Tuesday, May 26, 2009

What It Takes

A student asked me recently, “How long did it take you to write your memoir?”
How long? That’s a hard question to answer, for it’s hard to say when exactly I started working on it (and it’s even a bit of a stretch to now say I am done). A few of the newest pieces still need some revision, and I’m still not convinced that I’ve found the right piece or note to end on, but all in all, it’s more done than it ever has been, with no obvious gaps of stories that still need to be written, and with a nice query letter and book proposal to go along, ready to send to agents. So for the sake of feeling good and moving on, I’m calling it done.

But how long has it taken me? A few chapters have their inceptions in writing I first did ten years ago, and the themes of the book—cultural identity, bilingualism, spirituality, backpacking, China, America, Buddhism, Tibet, compassion, family, relationships, love and more—well I’ve been writing about those for even longer. While I lived in China from 1999-2002, I wrote almost every day—both in my journal and crafting pieces--, and when I returned to live in the States, I kept writing, joined writing groups, took classes and polished pieces for submission. Then from 2004-2006, I started my low-residency MFA program through Antioch in L.A., and had the privilege of more or less becoming a full-time writer. I house sat for friends, sometimes for months at a time—the most idyllic stint being the few months I spent out in Dungeness, Washington, writing from a room that looked out upon wetlands and out further to the Strait of Juan de Fuca and Dungeness Spit. Every day I wrote for hours, kept company by Gracie the old Airedale, and Bonnie the obsessive-compulsive licking cat. By late afternoon, I’d go for a two-hour walk by the river with Gracie or else hop on my bike and ride along country roads and out to Dungeness State Park. At night, I’d pick tomatoes and basil from my friend’s garden, make a nice dinner, pour myself a glass of wine, and look over the work I did during the day, editing here and there, before retiring to books in bed. It was blissful—I saw no one besides an occasional nod to the neighbors, I was in between relationships so had few phone calls or distractions, and I didn’t even feel lonely. Communicating online about writing and books with my grad school companions and sending a packet of my work to my mentor each month was enough social interaction for me. I was as productive as I’ve ever been, working on new pieces at the same time that I edited the old.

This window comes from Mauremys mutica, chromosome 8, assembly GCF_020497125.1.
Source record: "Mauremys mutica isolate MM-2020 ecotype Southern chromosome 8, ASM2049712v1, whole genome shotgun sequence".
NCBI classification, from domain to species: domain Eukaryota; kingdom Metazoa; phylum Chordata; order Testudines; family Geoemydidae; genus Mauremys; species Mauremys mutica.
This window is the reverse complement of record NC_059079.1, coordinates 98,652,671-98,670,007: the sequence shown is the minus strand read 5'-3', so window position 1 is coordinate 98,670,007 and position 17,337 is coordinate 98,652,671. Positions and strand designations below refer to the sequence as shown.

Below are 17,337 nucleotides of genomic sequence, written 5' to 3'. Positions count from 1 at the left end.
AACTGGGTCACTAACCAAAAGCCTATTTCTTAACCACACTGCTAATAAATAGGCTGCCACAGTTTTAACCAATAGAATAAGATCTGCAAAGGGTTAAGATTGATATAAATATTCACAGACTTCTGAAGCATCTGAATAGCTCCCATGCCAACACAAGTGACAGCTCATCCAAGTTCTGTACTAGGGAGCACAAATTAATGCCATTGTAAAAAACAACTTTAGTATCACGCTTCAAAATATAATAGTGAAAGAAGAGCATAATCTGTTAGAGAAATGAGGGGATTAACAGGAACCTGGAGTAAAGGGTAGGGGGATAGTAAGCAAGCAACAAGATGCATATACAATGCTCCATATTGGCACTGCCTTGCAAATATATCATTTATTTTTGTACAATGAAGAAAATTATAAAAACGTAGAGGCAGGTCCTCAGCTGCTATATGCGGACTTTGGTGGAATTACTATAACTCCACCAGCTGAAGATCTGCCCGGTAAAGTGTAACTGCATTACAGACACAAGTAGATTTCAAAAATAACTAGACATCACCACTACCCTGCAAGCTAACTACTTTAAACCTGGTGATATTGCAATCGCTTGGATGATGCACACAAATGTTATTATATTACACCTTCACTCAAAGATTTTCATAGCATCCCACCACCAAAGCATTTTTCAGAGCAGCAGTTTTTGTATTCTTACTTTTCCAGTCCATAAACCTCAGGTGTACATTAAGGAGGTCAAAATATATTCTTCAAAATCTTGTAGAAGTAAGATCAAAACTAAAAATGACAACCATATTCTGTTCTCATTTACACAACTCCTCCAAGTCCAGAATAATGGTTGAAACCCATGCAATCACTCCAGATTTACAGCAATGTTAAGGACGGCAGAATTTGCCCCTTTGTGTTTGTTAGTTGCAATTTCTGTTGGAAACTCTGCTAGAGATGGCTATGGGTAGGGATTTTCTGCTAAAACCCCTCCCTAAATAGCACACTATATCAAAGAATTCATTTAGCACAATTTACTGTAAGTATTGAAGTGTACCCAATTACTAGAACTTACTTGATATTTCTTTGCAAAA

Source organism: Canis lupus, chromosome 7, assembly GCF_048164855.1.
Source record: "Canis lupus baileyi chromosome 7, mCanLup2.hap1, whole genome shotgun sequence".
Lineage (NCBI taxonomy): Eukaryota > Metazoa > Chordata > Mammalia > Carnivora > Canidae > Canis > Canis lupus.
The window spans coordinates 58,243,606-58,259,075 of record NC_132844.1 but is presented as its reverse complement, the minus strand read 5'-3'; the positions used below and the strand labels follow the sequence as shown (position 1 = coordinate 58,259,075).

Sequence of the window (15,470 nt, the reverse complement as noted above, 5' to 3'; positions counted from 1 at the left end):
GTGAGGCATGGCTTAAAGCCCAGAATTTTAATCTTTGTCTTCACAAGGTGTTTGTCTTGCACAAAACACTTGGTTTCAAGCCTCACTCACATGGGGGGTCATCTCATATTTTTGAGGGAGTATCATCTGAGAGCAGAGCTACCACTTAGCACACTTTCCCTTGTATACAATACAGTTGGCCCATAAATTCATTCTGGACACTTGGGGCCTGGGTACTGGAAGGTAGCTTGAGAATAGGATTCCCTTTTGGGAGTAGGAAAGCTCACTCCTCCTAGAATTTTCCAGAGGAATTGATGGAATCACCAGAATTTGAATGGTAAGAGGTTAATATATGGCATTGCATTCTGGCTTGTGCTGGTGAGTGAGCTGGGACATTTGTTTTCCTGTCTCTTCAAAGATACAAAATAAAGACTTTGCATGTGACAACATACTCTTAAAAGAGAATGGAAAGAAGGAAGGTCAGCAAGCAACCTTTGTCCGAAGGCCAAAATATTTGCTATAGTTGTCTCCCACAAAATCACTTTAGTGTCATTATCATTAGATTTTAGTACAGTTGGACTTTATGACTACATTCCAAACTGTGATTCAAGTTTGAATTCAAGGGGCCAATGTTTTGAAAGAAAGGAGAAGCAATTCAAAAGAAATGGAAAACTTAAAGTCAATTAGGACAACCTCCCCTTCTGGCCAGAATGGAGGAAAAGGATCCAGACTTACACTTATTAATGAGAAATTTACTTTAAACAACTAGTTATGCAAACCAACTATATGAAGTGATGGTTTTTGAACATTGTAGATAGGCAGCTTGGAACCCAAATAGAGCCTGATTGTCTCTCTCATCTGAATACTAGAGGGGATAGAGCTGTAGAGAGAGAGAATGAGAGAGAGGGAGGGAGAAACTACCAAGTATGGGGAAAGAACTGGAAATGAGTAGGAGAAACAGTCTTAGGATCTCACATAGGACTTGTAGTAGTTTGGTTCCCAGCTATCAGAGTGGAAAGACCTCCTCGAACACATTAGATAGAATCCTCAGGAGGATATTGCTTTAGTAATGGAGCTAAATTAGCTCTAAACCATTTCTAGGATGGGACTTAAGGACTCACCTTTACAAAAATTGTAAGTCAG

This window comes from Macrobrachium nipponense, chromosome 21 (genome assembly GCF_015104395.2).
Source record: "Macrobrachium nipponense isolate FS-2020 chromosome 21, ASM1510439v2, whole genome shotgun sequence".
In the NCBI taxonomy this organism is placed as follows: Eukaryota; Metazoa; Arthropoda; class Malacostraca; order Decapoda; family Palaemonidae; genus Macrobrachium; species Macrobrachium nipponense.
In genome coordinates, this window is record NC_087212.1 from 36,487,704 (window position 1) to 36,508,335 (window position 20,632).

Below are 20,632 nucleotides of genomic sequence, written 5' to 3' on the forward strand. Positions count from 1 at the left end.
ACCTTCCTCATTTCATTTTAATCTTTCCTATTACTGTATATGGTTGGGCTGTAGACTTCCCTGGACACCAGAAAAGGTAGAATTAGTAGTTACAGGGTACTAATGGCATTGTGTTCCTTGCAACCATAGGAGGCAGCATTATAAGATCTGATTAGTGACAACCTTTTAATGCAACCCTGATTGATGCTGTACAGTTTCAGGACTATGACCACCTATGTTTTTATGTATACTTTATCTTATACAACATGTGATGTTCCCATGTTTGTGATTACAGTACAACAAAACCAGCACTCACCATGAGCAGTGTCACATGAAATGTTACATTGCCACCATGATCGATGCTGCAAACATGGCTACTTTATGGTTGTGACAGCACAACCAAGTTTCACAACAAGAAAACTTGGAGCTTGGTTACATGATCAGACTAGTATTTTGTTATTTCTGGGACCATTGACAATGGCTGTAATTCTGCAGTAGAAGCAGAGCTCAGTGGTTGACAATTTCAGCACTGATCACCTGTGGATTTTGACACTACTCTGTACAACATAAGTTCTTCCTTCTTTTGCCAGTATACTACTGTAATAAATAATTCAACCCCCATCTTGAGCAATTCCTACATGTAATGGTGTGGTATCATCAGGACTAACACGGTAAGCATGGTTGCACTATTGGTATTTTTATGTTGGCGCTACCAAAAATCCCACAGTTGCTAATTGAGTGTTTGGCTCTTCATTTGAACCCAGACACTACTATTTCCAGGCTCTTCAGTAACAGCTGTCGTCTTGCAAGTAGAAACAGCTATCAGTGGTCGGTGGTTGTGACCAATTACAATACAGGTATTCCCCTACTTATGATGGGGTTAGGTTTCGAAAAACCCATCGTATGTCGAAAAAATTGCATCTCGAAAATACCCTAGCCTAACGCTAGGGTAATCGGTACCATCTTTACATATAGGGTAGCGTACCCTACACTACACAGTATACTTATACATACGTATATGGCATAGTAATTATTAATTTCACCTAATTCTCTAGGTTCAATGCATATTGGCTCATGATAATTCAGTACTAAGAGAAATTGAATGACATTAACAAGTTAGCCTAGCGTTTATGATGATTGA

For several years, I house sat like this, lived frugally, and polished and wrote what would become my final manuscript—and the core of my book-to-be. In between idyllic housesitting gigs, I lived in my parents’ basement in Seattle (not a highlight in my thirty-some-year-old life) but a way to keep writing nevertheless. Eventually I learned to call what I was working on my “book,” which somewhere along the way even picked up a title: Searching for the Heart Radical: A Journey Between East and West. By now, I’d had enough feedback from writers I respected to know that my dream of publishing was not delusional, and I’d put enough time and faith into this whole writing venture that there was no way I could turn away-- or feel qualified to do much of anything else.

That brings us to the last few years, the last few years in which I seem to have been repeating the mantra: “I’m almost done, almost done, almost done with my book…” only to see another year go by with progress made, yes, and yet still without a sense of completion. There were always still pieces to be written, or some of the oldest pieces (remember those that had their inception ten years ago?) now needed to be completely rewritten. These stories were important to the manuscript, the stories needed to stay, and yet my writing and voice had grown so much over the years, and sometimes you simply can’t breathe new life into old words, you just need to start over (if you can manage to let go of those old versions that are now imprinted in your head); you need to find a new beginning or angle of entrance, try and articulate new meaning out of the same sets of experiences, frame a part of your life through a new lens. Not the easiest thing to do.